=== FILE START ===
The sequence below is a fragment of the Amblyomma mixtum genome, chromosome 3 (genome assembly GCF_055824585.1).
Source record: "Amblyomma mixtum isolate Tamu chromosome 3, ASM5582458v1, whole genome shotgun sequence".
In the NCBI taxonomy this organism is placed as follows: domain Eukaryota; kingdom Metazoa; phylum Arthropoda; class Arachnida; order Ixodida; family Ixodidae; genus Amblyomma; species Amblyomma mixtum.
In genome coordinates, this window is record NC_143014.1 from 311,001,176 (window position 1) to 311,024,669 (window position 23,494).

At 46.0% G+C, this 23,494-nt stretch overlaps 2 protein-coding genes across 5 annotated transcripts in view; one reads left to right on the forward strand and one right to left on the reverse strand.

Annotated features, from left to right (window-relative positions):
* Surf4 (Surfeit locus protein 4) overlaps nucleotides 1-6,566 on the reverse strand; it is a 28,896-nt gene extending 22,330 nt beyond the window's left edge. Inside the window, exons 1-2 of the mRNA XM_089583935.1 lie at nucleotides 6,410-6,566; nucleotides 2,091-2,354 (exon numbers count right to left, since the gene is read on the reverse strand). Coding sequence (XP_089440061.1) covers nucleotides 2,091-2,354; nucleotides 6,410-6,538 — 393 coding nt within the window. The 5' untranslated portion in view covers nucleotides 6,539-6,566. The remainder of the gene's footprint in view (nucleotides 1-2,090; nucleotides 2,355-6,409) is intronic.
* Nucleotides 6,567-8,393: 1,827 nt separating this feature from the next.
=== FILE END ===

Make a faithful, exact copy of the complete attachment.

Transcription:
The sequence below is a fragment of the Amblyomma mixtum genome, chromosome 3 (genome assembly GCF_055824585.1).
Source record: "Amblyomma mixtum isolate Tamu chromosome 3, ASM5582458v1, whole genome shotgun sequence".
In the NCBI taxonomy this organism is placed as follows: domain Eukaryota; kingdom Metazoa; phylum Arthropoda; class Arachnida; order Ixodida; family Ixodidae; genus Amblyomma; species Amblyomma mixtum.
In genome coordinates, this window is record NC_143014.1 from 311,001,176 (window position 1) to 311,024,669 (window position 23,494).

At 46.0% G+C, this 23,494-nt stretch overlaps 2 protein-coding genes across 5 annotated transcripts in view; one reads left to right on the forward strand and one right to left on the reverse strand.

Annotated features, from left to right (window-relative positions):
* Surf4 (Surfeit locus protein 4) overlaps nucleotides 1-6,566 on the reverse strand; it is a 28,896-nt gene extending 22,330 nt beyond the window's left edge. Inside the window, exons 1-2 of the mRNA XM_089583935.1 lie at nucleotides 6,410-6,566; nucleotides 2,091-2,354 (exon numbers count right to left, since the gene is read on the reverse strand). Coding sequence (XP_089440061.1) covers nucleotides 2,091-2,354; nucleotides 6,410-6,538 — 393 coding nt within the window. The 5' untranslated portion in view covers nucleotides 6,539-6,566. The remainder of the gene's footprint in view (nucleotides 1-2,090; nucleotides 2,355-6,409) is intronic.
* Nucleotides 6,567-8,393: 1,827 nt separating this feature from the next.